Part essay, part apologia, part prank, Orson Welles's F FOR FAKE, one of the most inventive and invigorating nonfiction features ever made, is about the artist as con man and the con man as artist. Welles's two primary fonts of inspiration were the muse of melancholy and the muse of
mischief, and in F FOR FAKE he invoked the latter muse more zestfully than in any other film of his career.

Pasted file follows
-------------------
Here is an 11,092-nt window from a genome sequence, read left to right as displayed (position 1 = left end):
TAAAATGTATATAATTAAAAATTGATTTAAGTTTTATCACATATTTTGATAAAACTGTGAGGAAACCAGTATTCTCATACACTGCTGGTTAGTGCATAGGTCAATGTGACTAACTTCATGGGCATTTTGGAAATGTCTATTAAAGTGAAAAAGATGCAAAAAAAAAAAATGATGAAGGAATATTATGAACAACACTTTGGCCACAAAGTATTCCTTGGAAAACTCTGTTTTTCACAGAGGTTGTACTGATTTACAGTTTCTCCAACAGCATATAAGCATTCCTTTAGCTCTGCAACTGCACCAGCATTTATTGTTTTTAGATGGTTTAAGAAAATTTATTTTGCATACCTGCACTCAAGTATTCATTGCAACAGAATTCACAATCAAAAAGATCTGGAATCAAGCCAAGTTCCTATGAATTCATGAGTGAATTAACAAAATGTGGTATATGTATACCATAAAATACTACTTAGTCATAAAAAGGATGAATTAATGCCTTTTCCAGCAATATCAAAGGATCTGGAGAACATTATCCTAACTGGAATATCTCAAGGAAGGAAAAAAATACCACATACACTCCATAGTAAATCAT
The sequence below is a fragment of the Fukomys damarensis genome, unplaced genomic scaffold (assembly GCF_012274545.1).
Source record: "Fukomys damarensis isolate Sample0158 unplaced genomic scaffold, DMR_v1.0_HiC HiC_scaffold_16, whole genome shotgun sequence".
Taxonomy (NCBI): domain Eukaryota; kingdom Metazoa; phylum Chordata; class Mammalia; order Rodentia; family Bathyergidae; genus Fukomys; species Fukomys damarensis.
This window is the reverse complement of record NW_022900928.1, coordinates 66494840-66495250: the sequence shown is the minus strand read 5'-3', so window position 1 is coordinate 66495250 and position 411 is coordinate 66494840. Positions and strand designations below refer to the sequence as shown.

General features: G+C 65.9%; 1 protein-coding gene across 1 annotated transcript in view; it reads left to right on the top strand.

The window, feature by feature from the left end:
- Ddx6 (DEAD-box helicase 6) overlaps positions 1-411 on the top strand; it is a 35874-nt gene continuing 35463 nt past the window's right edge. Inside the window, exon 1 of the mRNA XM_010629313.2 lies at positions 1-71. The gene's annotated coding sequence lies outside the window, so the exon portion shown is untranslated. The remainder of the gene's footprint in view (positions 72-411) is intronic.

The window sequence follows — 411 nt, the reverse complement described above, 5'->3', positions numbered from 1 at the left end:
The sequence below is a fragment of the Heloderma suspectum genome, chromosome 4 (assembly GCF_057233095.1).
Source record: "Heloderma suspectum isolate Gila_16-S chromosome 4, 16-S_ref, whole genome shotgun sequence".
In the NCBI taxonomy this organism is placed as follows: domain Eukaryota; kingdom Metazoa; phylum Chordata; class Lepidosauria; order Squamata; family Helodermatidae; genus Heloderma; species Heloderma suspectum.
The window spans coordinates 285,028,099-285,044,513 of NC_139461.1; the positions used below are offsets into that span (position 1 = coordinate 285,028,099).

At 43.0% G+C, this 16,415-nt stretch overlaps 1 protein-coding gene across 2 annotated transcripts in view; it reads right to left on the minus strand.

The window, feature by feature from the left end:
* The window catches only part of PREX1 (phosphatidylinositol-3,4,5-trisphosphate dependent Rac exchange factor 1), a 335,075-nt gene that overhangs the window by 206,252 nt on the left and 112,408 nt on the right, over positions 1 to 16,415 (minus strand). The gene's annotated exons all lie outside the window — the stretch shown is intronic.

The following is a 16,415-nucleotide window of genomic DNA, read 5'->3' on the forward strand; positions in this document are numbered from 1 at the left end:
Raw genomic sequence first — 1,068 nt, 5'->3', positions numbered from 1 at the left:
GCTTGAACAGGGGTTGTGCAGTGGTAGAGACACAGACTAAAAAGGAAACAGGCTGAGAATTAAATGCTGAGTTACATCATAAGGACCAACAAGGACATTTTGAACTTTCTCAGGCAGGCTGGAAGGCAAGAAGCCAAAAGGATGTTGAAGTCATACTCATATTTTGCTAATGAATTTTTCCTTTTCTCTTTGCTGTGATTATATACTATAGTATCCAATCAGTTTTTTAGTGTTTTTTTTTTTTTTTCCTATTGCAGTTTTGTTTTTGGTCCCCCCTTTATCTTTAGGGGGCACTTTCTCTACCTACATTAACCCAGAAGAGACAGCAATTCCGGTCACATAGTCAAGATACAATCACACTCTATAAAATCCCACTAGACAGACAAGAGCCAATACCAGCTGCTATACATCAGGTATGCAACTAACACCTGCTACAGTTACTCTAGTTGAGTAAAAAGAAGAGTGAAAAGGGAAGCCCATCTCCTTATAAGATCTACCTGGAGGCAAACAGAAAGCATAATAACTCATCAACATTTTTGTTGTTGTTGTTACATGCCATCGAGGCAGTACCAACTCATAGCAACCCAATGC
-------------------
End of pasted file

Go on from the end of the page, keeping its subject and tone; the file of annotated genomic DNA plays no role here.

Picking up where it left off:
"I'm a charlatan," acknowledges Welles at the beginning of F FOR FAKE, and "this is a film about trickery and fraud--about lies." After pledging that everything we will see in the next 60 minutes is true, Welles introduces us to Elmyr de Hory, a brilliant forger of artworks, an...